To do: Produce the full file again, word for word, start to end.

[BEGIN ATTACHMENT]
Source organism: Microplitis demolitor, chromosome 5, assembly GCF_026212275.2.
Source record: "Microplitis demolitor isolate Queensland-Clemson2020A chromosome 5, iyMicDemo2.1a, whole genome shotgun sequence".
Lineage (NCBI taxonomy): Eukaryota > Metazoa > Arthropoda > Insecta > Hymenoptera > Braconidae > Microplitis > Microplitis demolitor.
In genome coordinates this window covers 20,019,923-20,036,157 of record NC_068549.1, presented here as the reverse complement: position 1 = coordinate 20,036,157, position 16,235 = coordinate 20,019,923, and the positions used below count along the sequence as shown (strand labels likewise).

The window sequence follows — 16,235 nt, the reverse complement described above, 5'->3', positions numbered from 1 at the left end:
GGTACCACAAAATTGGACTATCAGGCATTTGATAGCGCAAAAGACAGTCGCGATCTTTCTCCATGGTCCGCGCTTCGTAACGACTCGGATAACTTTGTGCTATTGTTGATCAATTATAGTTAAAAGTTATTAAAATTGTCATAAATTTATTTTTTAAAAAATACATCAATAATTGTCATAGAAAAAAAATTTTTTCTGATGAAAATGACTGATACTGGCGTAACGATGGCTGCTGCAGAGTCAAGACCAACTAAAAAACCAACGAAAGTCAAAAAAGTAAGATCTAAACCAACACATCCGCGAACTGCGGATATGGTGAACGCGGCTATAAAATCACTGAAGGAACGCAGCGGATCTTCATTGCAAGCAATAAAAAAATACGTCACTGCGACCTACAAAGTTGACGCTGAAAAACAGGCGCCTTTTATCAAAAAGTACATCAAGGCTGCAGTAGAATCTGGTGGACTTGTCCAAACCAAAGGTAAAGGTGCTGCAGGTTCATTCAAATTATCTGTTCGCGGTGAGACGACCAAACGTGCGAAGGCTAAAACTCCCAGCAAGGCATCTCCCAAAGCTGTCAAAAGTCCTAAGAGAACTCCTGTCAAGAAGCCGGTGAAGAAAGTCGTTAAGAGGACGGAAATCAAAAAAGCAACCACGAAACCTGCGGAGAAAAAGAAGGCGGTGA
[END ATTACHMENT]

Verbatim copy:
Source organism: Microplitis demolitor, chromosome 5, assembly GCF_026212275.2.
Source record: "Microplitis demolitor isolate Queensland-Clemson2020A chromosome 5, iyMicDemo2.1a, whole genome shotgun sequence".
Lineage (NCBI taxonomy): Eukaryota > Metazoa > Arthropoda > Insecta > Hymenoptera > Braconidae > Microplitis > Microplitis demolitor.
In genome coordinates this window covers 20,019,923-20,036,157 of record NC_068549.1, presented here as the reverse complement: position 1 = coordinate 20,036,157, position 16,235 = coordinate 20,019,923, and the positions used below count along the sequence as shown (strand labels likewise).

The window sequence follows — 16,235 nt, the reverse complement described above, 5'->3', positions numbered from 1 at the left end:
GGTACCACAAAATTGGACTATCAGGCATTTGATAGCGCAAAAGACAGTCGCGATCTTTCTCCATGGTCCGCGCTTCGTAACGACTCGGATAACTTTGTGCTATTGTTGATCAATTATAGTTAAAAGTTATTAAAATTGTCATAAATTTATTTTTTAAAAAATACATCAATAATTGTCATAGAAAAAAAATTTTTTCTGATGAAAATGACTGATACTGGCGTAACGATGGCTGCTGCAGAGTCAAGACCAACTAAAAAACCAACGAAAGTCAAAAAAGTAAGATCTAAACCAACACATCCGCGAACTGCGGATATGGTGAACGCGGCTATAAAATCACTGAAGGAACGCAGCGGATCTTCATTGCAAGCAATAAAAAAATACGTCACTGCGACCTACAAAGTTGACGCTGAAAAACAGGCGCCTTTTATCAAAAAGTACATCAAGGCTGCAGTAGAATCTGGTGGACTTGTCCAAACCAAAGGTAAAGGTGCTGCAGGTTCATTCAAATTATCTGTTCGCGGTGAGACGACCAAACGTGCGAAGGCTAAAACTCCCAGCAAGGCATCTCCCAAAGCTGTCAAAAGTCCTAAGAGAACTCCTGTCAAGAAGCCGGTGAAGAAAGTCGTTAAGAGGACGGAAATCAAAAAAGCAACCACGAAACCTGCGGAGAAAAAGAAGGCGGTGA